Lorre plays his assassin role in Secret Agent not as the smoothly elegant beast from TMWKTM, but as a pixie. He’s a ball of energy, leaping onto furniture, spinning his arms, and popping his already-prominent eyes. His performance oddly prefigures his Mr. Moto character at Fox in the late 1930s, even to his rapid, high-pitched, pidgin-English voice and his near-constant grin. At least Mr. Moto had a conscience; the General has none. When told that the fellow he’s killed is the wrong man, he laughs. It’s a tremendous joke to him, and Lorre booms a big laugh from his belly, as would an uninhibited child. The General may have a man’s job to do, but he’s really an amoral little boy who, if not laughing, is then whining. Learning that John Gielgud’s Ashenden has been assigned beautiful Madeleine Carroll as a wife, he sulks that he hasn’t been given a wife also. But unlike Ashenden, who becomes morally anguished by having to carry out orders to kill, the General’s character doesn’t deepen or change. He’s happy to kill again. The mask on this man doesn’t budge.
That rift between Gielgud’s Man and Lorre’s Mask can make watching Secret Agent a schizophrenic experience. More even than with TMWKTM, Secret Agent splits between feeling and detachment, the way it splits visually between Gielgud’s lank scarecrow of a silhouette and Lorre’s plump little Pillsbury Doughboy. Ashenden may be the nominal hero, suffering a crisis of conscience, but we’re drawn to the General. In part, Gielgud’s glum, diffident performance throws our attention to the much livelier Lorre. Gielgud was uncomfortable making the film (he felt he didn’t look good on celluloid and that his acting technique didn’t transfer well); he was also working on a play at night and had to rush every day from the studio to the theater. Both Spoto and Youngkin write that Lorre engaged in shameless scene-stealing during filming (of which Gielgud was aware, but didn’t know how to stop), and also played pranks on the set in which, says Youngkin, Hitchcock “took a vicarious pleasure.” Of further discomfort to Gielgud was Hitchcock’s obsessive focus on the beautiful Carroll (apparently an early sign of the director’s tendency to become fixated on his leading ladies). Our own sense watching the film is that Lorre and Hitchcock create the General as an out-of-balance character, a puppet stand-in for their off-set pranking. He’s first seen chasing a blonde up a staircase, like Harpo Marx but in a better suit (the curls Lorre affected for the role heighten the resemblance). He also barks (like a dog) at people, flirts with a buxom maid by tossing small objects down her bodice, and in one scene frantically unwinds a roll of toilet paper. Poor Gielgud hadn’t a chance. If there’s any peeking around the Mask here, it’s Lorre and Hitchcock doing it, teasing us with their own little in-jokes.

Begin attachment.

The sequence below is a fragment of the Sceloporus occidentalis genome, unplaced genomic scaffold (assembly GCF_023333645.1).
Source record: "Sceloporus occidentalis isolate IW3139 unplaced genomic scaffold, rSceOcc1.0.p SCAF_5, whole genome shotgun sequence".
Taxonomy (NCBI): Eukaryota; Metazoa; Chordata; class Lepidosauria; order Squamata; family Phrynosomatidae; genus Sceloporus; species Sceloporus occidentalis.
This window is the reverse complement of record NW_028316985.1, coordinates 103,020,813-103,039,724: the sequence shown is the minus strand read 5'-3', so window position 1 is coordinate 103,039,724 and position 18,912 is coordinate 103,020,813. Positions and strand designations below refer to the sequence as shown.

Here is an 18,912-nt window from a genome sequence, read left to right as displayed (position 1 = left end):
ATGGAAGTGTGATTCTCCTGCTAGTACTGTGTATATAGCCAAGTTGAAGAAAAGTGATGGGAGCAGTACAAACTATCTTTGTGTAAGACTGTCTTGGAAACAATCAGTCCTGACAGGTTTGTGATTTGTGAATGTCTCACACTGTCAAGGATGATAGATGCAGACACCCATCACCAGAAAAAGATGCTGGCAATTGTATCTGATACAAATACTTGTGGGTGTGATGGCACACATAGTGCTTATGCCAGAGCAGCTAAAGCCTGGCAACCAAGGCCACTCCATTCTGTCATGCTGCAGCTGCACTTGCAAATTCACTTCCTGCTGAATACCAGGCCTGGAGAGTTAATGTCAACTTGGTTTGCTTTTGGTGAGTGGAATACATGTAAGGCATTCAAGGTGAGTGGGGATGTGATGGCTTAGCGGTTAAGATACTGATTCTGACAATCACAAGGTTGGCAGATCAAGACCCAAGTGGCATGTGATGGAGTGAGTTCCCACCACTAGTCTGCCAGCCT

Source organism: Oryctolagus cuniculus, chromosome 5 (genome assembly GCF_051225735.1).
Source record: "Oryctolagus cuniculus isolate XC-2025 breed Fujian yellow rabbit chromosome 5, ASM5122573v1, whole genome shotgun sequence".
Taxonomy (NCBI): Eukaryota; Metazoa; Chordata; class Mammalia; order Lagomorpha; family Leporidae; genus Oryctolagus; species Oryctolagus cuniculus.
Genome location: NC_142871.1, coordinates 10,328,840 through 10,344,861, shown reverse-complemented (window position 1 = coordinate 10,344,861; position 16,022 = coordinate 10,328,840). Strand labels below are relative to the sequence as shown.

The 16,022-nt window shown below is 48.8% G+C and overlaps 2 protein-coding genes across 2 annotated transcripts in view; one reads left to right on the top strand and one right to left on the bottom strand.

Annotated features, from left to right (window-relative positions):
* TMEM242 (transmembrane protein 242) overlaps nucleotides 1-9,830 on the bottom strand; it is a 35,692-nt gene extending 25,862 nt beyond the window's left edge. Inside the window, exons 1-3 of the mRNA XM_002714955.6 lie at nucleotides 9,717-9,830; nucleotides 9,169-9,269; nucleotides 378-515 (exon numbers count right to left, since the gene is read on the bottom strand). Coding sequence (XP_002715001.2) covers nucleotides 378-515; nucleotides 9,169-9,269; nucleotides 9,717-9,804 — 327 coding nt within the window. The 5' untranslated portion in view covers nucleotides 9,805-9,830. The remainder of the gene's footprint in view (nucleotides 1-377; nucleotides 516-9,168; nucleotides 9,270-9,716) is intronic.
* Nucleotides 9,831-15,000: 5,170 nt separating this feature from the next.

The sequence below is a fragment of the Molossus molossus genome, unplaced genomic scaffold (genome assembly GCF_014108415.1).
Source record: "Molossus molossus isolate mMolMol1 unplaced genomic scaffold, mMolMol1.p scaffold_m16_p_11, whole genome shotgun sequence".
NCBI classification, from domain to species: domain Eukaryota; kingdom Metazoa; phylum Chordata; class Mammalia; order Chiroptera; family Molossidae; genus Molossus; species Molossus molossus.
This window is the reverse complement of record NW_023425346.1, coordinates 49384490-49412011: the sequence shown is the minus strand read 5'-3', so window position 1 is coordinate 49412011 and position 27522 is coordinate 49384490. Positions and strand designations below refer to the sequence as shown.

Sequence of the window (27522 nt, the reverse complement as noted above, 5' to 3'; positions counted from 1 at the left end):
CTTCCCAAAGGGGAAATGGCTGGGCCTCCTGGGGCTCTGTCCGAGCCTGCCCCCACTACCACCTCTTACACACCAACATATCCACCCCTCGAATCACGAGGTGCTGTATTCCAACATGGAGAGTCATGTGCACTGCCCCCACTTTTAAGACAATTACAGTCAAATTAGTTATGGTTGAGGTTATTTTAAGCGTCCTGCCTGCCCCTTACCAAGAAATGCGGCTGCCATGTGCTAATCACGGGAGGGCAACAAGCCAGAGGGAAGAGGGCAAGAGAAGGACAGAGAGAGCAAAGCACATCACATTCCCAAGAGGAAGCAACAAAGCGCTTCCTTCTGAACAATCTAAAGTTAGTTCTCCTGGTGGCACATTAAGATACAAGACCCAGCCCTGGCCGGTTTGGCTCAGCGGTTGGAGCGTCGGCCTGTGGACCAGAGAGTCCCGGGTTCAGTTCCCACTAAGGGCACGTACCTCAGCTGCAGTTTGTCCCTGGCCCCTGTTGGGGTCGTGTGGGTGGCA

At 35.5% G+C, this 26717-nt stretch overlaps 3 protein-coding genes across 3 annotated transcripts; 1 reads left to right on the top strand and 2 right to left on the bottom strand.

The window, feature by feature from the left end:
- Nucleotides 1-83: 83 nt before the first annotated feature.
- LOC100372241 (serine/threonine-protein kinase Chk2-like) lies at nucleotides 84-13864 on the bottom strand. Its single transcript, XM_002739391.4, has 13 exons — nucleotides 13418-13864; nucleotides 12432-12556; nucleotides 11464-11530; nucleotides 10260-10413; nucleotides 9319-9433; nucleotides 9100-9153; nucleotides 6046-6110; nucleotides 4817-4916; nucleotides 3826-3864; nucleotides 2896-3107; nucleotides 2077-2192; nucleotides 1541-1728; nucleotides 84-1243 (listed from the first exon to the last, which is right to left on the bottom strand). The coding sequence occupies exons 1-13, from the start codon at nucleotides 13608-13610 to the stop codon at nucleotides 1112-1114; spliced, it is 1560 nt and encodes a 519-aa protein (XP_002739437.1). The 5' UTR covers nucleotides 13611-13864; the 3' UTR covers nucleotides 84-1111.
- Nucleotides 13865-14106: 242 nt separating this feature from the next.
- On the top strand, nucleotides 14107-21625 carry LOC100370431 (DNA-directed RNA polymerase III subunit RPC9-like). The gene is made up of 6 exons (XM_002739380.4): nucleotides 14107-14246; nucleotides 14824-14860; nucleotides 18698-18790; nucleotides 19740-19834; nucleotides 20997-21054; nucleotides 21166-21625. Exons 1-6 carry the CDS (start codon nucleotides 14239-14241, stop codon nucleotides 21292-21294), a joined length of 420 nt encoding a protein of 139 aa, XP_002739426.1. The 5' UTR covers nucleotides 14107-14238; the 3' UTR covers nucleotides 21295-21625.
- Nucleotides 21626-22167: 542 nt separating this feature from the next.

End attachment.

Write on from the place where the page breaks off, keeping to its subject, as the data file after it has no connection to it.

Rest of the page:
Per Youngkin, Hitchcock had a falling-out with Lorre by the end of filming Secret Agent; at any rate, they never made another film together, even though both later worked in Hollywood at the same time. Lorre, as mentioned, did film a couple of Hitchcock’s television shows (though he was not directed by Hitchcock in them). Probably the best-known is the 1960 “Man From the South,” a hilariously ghoulish little number adapted from a Roald Dahl story, in which Lorre co-starred with the King of Cool himself, Steve McQueen. The episode is like a Battle of the Masks, each actor trying to one-up the other in stone-faced chill. There’s a suitably grotesque punch line, plus there’s Lorre wielding a meat cleaver with the calm detachment of—well, of Cary Grant sizing up Ingrid Bergman. Or maybe of George Sanders sipping a martini. Or even of Hitchcock himself, blandly wishing us “Good Evening” as he prepares, once more, to twitch our ever-so-willing strings.
BONUS CLIP: Here’s the complete “Man From the South” TV episode from Alfred Hitchcock Presents:
And don’t forget: please support the NFPF so we can all watch The White Shadow online and learn about Hitchcock’s beginnings, villains and all — Thanks!